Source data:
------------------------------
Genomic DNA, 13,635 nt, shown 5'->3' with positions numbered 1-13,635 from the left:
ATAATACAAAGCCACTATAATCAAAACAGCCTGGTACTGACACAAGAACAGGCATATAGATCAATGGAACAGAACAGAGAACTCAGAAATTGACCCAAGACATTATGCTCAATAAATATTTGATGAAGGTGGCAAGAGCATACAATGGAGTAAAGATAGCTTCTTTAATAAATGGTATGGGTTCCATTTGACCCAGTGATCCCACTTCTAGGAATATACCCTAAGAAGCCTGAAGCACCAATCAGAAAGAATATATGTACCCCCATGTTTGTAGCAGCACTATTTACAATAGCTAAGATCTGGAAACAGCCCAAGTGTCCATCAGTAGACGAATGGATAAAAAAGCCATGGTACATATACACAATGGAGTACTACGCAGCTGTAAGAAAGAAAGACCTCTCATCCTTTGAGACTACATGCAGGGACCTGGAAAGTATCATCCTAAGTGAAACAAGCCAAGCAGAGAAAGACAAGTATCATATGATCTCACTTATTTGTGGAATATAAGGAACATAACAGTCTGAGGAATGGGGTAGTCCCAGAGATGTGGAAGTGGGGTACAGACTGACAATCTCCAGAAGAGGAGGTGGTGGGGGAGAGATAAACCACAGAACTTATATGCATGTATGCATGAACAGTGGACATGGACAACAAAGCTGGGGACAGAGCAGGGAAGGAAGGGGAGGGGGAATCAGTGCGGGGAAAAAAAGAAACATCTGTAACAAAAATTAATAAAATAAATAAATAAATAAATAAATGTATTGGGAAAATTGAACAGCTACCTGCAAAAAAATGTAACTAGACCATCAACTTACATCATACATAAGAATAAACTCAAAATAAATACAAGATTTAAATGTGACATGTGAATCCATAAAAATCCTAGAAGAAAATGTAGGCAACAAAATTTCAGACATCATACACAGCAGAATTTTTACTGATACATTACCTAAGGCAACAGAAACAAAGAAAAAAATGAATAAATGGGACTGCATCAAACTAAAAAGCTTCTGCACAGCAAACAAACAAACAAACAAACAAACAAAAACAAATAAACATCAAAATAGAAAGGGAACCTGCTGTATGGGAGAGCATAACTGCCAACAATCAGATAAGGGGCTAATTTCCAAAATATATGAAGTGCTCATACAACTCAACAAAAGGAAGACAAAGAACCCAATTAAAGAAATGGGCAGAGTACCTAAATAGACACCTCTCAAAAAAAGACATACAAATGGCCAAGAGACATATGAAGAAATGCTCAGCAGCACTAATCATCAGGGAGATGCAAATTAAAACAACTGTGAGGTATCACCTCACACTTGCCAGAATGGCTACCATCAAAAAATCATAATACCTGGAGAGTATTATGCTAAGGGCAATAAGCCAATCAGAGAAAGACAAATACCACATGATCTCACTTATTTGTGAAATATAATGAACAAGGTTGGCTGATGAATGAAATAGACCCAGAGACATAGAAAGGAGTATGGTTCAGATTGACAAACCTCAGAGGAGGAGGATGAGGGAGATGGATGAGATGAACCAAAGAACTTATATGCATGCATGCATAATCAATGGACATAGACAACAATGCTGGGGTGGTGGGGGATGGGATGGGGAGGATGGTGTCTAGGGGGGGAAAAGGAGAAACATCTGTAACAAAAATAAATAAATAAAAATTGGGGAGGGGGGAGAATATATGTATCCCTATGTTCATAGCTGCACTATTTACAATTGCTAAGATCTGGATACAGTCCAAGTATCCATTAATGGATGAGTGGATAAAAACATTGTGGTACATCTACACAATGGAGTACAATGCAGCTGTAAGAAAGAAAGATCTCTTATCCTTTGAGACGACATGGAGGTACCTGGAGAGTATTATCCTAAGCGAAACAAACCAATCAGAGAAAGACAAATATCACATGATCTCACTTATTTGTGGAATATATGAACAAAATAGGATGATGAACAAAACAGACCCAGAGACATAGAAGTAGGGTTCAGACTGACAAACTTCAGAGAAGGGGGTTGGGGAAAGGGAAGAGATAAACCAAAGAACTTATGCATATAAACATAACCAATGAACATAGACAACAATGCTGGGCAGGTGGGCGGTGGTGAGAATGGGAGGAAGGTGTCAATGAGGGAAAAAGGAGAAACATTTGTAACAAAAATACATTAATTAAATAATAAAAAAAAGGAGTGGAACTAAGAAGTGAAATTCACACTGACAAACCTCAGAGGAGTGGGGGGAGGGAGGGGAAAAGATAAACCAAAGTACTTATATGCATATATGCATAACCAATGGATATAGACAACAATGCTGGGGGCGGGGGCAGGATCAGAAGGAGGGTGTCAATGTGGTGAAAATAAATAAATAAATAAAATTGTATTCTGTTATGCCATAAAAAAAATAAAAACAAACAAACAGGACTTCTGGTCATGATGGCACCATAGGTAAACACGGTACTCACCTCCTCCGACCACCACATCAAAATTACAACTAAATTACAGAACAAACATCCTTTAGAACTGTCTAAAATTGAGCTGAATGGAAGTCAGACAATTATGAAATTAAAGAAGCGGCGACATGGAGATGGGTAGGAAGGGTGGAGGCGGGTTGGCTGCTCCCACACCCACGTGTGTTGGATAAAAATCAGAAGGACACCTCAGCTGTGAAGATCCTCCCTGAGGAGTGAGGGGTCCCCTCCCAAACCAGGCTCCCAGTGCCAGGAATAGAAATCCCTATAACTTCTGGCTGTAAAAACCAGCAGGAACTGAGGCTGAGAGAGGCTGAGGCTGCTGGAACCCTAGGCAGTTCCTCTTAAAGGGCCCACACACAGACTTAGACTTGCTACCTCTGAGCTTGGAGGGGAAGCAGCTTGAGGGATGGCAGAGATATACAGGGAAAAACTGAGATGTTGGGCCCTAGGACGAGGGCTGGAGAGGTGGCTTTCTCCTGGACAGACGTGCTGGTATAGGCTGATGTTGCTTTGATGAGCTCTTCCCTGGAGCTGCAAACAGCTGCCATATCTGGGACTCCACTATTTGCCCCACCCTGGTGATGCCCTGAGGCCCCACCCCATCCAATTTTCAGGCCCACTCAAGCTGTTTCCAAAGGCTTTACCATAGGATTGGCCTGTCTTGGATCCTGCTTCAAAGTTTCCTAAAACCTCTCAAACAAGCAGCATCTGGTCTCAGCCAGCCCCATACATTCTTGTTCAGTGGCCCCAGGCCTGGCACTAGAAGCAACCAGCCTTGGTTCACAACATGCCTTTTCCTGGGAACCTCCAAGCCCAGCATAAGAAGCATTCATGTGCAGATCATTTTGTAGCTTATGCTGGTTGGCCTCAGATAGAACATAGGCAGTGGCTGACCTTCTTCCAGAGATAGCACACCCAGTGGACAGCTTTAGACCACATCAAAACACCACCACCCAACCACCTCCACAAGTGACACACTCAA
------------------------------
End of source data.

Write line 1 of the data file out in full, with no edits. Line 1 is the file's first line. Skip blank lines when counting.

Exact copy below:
Genomic DNA, 13,635 nt, shown 5'->3' with positions numbered 1-13,635 from the left: